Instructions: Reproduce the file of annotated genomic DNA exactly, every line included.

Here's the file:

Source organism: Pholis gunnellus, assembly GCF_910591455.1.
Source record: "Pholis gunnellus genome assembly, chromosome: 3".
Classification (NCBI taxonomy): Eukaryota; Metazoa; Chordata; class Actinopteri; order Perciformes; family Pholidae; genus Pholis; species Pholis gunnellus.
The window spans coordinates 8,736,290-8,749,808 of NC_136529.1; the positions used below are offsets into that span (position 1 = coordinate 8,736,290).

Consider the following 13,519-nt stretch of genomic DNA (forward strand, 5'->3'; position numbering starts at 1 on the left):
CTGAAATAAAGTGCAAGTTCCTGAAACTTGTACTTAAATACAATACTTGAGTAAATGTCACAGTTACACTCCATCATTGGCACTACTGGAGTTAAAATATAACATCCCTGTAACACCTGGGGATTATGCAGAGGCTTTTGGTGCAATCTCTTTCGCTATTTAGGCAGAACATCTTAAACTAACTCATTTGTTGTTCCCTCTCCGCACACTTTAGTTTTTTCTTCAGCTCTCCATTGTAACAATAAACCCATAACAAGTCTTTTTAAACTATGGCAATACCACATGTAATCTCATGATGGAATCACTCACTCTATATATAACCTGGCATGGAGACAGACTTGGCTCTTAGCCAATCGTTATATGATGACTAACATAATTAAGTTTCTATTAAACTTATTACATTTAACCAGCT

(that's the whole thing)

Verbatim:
Source organism: Pholis gunnellus, assembly GCF_910591455.1.
Source record: "Pholis gunnellus genome assembly, chromosome: 3".
Classification (NCBI taxonomy): Eukaryota; Metazoa; Chordata; class Actinopteri; order Perciformes; family Pholidae; genus Pholis; species Pholis gunnellus.
The window spans coordinates 8,736,290-8,749,808 of NC_136529.1; the positions used below are offsets into that span (position 1 = coordinate 8,736,290).

Consider the following 13,519-nt stretch of genomic DNA (forward strand, 5'->3'; position numbering starts at 1 on the left):
CTGAAATAAAGTGCAAGTTCCTGAAACTTGTACTTAAATACAATACTTGAGTAAATGTCACAGTTACACTCCATCATTGGCACTACTGGAGTTAAAATATAACATCCCTGTAACACCTGGGGATTATGCAGAGGCTTTTGGTGCAATCTCTTTCGCTATTTAGGCAGAACATCTTAAACTAACTCATTTGTTGTTCCCTCTCCGCACACTTTAGTTTTTTCTTCAGCTCTCCATTGTAACAATAAACCCATAACAAGTCTTTTTAAACTATGGCAATACCACATGTAATCTCATGATGGAATCACTCACTCTATATATAACCTGGCATGGAGACAGACTTGGCTCTTAGCCAATCGTTATATGATGACTAACATAATTAAGTTTCTATTAAACTTATTACATTTAACCAGCT